* Sales rise 0.4 pct in Sept. on aerospace, primary metals
* Excluding aerospace, sales fell 0.7 pct
* Gains in eight of 21 industries
* Data confirms weak Q3 growth; outlook better for Q4
By Louise Egan
OTTAWA, Nov 15 Canadian manufacturing sales grew
0.4 percent in September from August due mainly to a sharp rise
in the volatile aerospace sector, but sales fell in the
heavyweight auto industry and in most other industries,
Statistics Canada said on Thursday.
The gain was above the 0.3 percent increase forecast. But
analysts said the details of the report were weaker and
confirmed slower economic growth in the third quarter.
"The slowing in activity is consistent with other indicators
that showed the economy geared down in the quarter," said Dawn
Desjardins, assistant chief economist at RBC Economics.
Sales rose in just eight of the 21 industries surveyed.
Excluding the aerospace product and parts industry,
manufacturing sales fell 0.7 percent.
In volume terms, overall sales were up 0.4 percent.
Statistics Canada sharply revised down its August factory
sales figure to a 0.9 percent gain from 1.5 percent previously.
Desjardins said, however, even the modest gain in
manufacturing, combined with expected similar increases in the
energy and farming sectors, should lift September gross domestic
product growth to 0.3 percent. The data will be released on Nov.
30, along with figures for third-quarter GDP.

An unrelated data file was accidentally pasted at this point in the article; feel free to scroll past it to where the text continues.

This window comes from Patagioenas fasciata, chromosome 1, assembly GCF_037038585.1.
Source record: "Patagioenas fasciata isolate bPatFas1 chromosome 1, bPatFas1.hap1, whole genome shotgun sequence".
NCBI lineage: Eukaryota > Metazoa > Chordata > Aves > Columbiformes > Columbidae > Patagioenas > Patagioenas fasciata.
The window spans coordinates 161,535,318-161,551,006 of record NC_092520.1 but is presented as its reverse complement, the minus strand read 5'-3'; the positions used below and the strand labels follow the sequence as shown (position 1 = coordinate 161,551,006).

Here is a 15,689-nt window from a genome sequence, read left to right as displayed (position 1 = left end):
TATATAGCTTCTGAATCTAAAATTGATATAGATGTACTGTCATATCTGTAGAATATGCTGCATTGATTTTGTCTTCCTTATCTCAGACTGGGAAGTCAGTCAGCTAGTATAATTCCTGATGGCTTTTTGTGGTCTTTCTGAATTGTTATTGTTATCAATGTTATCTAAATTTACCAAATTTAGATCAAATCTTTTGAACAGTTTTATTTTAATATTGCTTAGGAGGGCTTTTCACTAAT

"While this will not be enough to save the economy from
recording a weak reading in the third quarter of 2012 overall,
it will provide a solid handoff for the final quarter of the
year," she said in a note to clients.
The Bank of Canada, which has signaled it wants to raise
interest rates but not any time soon, projects third-quarter
growth of just 1.0 percent, annualized, down from 1.8 percent
and 1.9 percent in the previous two quarters.
The economy is likely to get a lift at year end and into
2013 from a rebound in U.S. manufacturing sector, a return to
full production in the energy sector and restocking of auto
inventories destroyed by Hurricane Sandy, said David Tulk, a
strategist at TD Securities.
However, that upbeat outlook is fraught with risk.
"The wider backdrop of subdued global demand, the persistent
strength in the currency and the uncertainty surrounding the
fiscal cliff in the US will limit the magnitude and durability
of the recovery heading into 2013," he said.
Production in the aerospace product and parts industry
surged 43 percent in September, the biggest jump since May.
Figures for this sector tend to have a disproportionate
influence on manufacturing data because of the size of the
orders and lengthy production period.
Strength in September also came from primary metals, where
sales rose 3.7 percent due in part to higher prices.
Auto sales, which have made a big comeback so far this year,
fell 3.6 percent in September. Motor vehicle sales were up 18.2
percent from a year earlier.
New orders for factory goods rose 2.2 percent while unfilled
orders slipped 0.3 percent.
Manufacturers continued to build inventories, which edged up
0.2 percent. The inventory-to-sales ratio was unchanged at 1.31